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Forensic Psychologist’s Role in Death Penalty Trial

Forensic psychologists play critical roles in court cases. They help the judges to investigate the claims from a professional dimension. They can probe the defendant and contribute towards providing critical evidence that can guide the court towards making the right judgment.

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The Roles of a Forensic Psychologist in a Death Penalty Trial and Appeal

Capital punishment is the ultimate punishment from the Supreme Court in the United States of America. Therefore, the court grants the defendants some specific rights (Hall, 2015). They must get expert opinion concerning their cases, especially from professionals. The forensic psychologists who mitigate some of the issues that the jury must use to establish the intensity of the case. They address the competency and sanity matters. They also give the sexual predator and violence risk assessments for given populations. Their reports also acknowledge the mental status of the defendant at the time of the offense (Kellerman, 2012). The court may use the reports to pass the ruling on the amenability to treatment, rehabilitation, violence risk, and the need for incapacitation. The forensic psychologists may have to interview the defendant and his or her family and review all the relevant information records.

Convictions and Executions of Innocent People

The forensic psychologists have helped to unravel many mysteries in capital punishment cases. However, there are some cases where they have wrongfully used their judgments. Such situations have led to convictions and executions of innocent people. For instance, Randall Dale Adams suffered the same fate. The jury found him guilty of murdering a police officer called Robert Wood. The court partly used James Grigson’s, a forensic psychiatrist, evidence to sentence him. He had to serve twelve years in prison before the tribunal found correct evidence to dismiss his case and set him free.

Other people falsely convicted include Ryan Ferguson for the murder of Kent Heitholt in Columbia in November 2001, Brian Banks for the rape of Wanetta Gibson at Long Beach, California in 2002, and Hannah Everton for the murder of Corpus Christi in Texas in 2006 (Hall, 2015). Susan Jean King also got a sentence of ten years in prison for the killing of Kyle Breeden at Spencer County, Kentucky in 2008. Adrian Thomas also got 25 years in jail for killing his son, Mathew Thomas, at Troy, New York, on 21st September 2008. There are over fifty innocent people caught up in such mysteries. Most of these cases went through courts following the routine proceedings with the help of the psychologists and other professional services (Murrie, 2011). For Randall Adams’ case, the psychologist later lost his status for being inconsistent and incompetent.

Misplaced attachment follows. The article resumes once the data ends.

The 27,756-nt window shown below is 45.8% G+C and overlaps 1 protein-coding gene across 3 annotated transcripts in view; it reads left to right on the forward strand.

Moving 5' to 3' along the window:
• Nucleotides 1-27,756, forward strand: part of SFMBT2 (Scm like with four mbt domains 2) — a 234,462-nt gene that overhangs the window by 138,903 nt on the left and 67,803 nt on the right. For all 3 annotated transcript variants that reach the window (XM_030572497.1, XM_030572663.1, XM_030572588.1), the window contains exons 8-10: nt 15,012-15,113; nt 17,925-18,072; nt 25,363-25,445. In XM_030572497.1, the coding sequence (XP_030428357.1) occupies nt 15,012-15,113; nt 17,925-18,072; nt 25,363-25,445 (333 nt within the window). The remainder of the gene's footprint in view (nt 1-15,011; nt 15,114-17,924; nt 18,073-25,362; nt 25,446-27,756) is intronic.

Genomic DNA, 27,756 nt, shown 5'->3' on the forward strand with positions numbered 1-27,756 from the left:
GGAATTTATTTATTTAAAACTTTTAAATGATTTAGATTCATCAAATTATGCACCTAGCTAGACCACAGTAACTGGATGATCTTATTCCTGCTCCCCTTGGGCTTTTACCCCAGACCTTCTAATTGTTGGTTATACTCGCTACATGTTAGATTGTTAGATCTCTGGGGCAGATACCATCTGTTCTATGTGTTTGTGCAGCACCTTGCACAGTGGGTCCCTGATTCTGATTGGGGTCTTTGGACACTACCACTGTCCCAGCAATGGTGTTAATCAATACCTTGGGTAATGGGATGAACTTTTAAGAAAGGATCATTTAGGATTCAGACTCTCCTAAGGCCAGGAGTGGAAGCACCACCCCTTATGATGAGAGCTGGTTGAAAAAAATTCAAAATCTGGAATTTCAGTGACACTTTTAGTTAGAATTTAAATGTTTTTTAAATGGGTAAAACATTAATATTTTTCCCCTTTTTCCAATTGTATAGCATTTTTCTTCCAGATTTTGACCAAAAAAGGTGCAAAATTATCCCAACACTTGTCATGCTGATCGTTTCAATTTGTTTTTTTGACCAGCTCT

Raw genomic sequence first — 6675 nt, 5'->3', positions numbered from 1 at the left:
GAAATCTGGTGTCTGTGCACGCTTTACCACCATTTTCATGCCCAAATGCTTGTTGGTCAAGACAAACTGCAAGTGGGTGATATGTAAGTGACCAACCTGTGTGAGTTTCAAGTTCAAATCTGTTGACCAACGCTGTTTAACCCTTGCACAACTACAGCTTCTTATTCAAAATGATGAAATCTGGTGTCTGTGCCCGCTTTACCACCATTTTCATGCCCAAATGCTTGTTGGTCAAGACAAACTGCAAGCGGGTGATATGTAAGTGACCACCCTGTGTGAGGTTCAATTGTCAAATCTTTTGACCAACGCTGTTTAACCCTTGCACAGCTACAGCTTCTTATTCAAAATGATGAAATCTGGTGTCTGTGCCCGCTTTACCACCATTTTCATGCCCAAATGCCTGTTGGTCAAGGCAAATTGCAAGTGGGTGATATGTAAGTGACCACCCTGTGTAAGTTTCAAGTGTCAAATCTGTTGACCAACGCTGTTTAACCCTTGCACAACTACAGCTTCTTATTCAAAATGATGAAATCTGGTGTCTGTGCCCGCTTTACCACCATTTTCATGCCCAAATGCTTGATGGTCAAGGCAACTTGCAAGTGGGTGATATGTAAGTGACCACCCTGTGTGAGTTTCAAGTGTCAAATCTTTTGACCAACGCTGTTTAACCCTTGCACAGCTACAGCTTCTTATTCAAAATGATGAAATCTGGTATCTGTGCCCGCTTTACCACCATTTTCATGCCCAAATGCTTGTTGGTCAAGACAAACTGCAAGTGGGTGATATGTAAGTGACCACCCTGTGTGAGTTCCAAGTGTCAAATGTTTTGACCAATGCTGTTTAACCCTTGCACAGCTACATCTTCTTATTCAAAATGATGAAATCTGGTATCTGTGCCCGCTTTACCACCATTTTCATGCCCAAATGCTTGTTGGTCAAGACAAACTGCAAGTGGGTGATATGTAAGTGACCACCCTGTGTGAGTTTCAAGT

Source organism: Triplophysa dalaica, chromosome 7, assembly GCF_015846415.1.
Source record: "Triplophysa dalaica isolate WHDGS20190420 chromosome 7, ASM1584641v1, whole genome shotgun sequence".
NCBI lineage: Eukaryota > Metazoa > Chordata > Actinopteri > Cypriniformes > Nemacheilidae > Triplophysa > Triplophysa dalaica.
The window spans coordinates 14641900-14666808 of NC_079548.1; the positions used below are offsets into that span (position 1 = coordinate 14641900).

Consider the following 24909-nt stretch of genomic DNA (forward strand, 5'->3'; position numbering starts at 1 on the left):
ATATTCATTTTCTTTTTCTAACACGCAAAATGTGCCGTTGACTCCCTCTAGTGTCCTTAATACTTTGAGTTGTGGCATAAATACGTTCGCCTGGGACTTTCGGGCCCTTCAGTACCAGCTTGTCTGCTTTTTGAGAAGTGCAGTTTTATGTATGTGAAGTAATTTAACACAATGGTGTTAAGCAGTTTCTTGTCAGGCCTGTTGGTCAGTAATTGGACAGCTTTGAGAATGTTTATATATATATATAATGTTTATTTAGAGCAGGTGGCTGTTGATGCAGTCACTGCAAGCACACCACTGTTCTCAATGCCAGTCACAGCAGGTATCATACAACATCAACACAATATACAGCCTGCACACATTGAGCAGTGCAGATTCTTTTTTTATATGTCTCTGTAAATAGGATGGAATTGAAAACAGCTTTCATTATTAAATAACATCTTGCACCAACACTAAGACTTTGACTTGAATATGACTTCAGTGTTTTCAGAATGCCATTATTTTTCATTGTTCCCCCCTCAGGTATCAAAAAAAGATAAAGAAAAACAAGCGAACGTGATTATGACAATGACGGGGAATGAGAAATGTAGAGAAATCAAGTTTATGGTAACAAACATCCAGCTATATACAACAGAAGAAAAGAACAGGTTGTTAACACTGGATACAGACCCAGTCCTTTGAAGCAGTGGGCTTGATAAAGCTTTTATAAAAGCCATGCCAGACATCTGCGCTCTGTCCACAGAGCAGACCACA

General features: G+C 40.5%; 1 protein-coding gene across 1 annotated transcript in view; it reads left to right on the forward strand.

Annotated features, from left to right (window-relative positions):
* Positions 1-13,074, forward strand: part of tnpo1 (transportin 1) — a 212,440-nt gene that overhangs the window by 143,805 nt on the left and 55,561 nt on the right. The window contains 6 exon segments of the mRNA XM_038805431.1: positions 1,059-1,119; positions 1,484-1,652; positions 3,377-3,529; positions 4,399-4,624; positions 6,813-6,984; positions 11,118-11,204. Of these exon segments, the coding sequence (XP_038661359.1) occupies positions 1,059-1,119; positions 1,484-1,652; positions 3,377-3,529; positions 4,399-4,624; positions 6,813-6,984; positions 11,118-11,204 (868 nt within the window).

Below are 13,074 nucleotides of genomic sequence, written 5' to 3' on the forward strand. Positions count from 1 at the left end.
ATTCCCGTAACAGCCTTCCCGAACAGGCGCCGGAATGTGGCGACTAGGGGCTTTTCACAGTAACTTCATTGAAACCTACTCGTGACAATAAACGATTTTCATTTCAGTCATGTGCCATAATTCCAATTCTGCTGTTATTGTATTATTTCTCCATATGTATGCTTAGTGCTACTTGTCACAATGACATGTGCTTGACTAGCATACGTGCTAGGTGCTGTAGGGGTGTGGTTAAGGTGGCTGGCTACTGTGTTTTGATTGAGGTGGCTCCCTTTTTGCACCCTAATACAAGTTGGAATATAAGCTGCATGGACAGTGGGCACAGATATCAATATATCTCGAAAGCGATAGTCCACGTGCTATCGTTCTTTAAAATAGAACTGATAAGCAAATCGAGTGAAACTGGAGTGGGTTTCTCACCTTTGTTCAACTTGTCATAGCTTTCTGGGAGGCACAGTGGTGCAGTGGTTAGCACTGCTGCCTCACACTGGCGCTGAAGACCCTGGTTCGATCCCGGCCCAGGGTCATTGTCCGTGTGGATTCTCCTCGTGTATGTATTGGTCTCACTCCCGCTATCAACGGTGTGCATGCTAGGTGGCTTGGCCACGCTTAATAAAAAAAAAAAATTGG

The General Reaction of the US Supreme Court to Death Penalty Appeals

In dealing with capital punishment appeals, the Supreme Court typically considers the evidence produced earlier in the case (Kellerman, 2012). It then seeks to find the professional advice that the lower court received for the determination of the case. The expert should communicate to the jury concerning the defendant’s life story to explain how he or she acted in the manner that was against the law. For instance, the Woodson v. North Carolina case, Woodson had been sentenced to death for an armed robbery case. The Supreme Court overturned the judgment on the basis that the ruling failed to establish the defendant’s character, criminal record, and nature of the offense before the incidence (Murrie, 2011).

It is imperative for the prosecutor to use the correct evidence for the argument in court. The professional advice from the psychologist needs to be beyond doubt. However, various errors may mislead the final ruling.


Hall, D. (2015). Criminal law and procedure. New York, NY: Cengage learning.

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Kellerman, J. (2012). Victims. New York, NY: Ballantine Books.

Murrie, D. (2011). Forensic mental health assessments in death penalty cases. New York, NY: Oxford Scholarship Online.

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